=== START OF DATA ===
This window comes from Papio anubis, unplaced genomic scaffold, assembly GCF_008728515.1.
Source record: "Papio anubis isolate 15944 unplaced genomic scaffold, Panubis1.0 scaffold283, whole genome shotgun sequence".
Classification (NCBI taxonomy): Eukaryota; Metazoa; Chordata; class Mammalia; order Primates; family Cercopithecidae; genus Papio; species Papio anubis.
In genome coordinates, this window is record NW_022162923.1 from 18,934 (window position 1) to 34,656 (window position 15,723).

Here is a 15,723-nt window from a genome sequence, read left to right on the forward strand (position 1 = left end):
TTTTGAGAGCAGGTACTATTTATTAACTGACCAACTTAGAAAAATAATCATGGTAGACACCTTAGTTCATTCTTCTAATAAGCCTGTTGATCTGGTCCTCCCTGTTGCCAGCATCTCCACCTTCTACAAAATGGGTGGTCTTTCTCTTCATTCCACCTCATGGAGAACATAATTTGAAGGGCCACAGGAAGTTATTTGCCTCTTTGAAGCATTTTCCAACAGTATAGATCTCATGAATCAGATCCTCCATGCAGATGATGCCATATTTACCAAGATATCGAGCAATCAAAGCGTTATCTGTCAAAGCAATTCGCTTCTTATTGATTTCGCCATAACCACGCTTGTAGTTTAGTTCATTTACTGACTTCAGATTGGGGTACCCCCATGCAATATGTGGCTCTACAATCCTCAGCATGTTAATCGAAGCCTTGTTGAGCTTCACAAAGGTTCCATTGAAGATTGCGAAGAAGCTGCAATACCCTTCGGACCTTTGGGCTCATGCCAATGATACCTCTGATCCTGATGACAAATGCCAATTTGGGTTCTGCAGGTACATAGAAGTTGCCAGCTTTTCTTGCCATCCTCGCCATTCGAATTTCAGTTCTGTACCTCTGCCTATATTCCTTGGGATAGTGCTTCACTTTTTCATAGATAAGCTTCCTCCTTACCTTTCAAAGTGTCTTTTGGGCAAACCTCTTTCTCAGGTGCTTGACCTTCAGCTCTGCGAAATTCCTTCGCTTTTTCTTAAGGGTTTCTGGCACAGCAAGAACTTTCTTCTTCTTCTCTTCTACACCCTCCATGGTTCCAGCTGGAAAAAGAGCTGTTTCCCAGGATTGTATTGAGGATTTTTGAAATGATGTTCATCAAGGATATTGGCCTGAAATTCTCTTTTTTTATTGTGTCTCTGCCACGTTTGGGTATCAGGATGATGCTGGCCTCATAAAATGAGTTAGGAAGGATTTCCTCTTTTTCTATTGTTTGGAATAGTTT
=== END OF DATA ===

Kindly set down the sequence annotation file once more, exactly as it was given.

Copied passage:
This window comes from Papio anubis, unplaced genomic scaffold, assembly GCF_008728515.1.
Source record: "Papio anubis isolate 15944 unplaced genomic scaffold, Panubis1.0 scaffold283, whole genome shotgun sequence".
Classification (NCBI taxonomy): Eukaryota; Metazoa; Chordata; class Mammalia; order Primates; family Cercopithecidae; genus Papio; species Papio anubis.
In genome coordinates, this window is record NW_022162923.1 from 18,934 (window position 1) to 34,656 (window position 15,723).

Here is a 15,723-nt window from a genome sequence, read left to right on the forward strand (position 1 = left end):
TTTTGAGAGCAGGTACTATTTATTAACTGACCAACTTAGAAAAATAATCATGGTAGACACCTTAGTTCATTCTTCTAATAAGCCTGTTGATCTGGTCCTCCCTGTTGCCAGCATCTCCACCTTCTACAAAATGGGTGGTCTTTCTCTTCATTCCACCTCATGGAGAACATAATTTGAAGGGCCACAGGAAGTTATTTGCCTCTTTGAAGCATTTTCCAACAGTATAGATCTCATGAATCAGATCCTCCATGCAGATGATGCCATATTTACCAAGATATCGAGCAATCAAAGCGTTATCTGTCAAAGCAATTCGCTTCTTATTGATTTCGCCATAACCACGCTTGTAGTTTAGTTCATTTACTGACTTCAGATTGGGGTACCCCCATGCAATATGTGGCTCTACAATCCTCAGCATGTTAATCGAAGCCTTGTTGAGCTTCACAAAGGTTCCATTGAAGATTGCGAAGAAGCTGCAATACCCTTCGGACCTTTGGGCTCATGCCAATGATACCTCTGATCCTGATGACAAATGCCAATTTGGGTTCTGCAGGTACATAGAAGTTGCCAGCTTTTCTTGCCATCCTCGCCATTCGAATTTCAGTTCTGTACCTCTGCCTATATTCCTTGGGATAGTGCTTCACTTTTTCATAGATAAGCTTCCTCCTTACCTTTCAAAGTGTCTTTTGGGCAAACCTCTTTCTCAGGTGCTTGACCTTCAGCTCTGCGAAATTCCTTCGCTTTTTCTTAAGGGTTTCTGGCACAGCAAGAACTTTCTTCTTCTTCTCTTCTACACCCTCCATGGTTCCAGCTGGAAAAAGAGCTGTTTCCCAGGATTGTATTGAGGATTTTTGAAATGATGTTCATCAAGGATATTGGCCTGAAATTCTCTTTTTTTATTGTGTCTCTGCCACGTTTGGGTATCAGGATGATGCTGGCCTCATAAAATGAGTTAGGAAGGATTTCCTCTTTTTCTATTGTTTGGAATAGTTT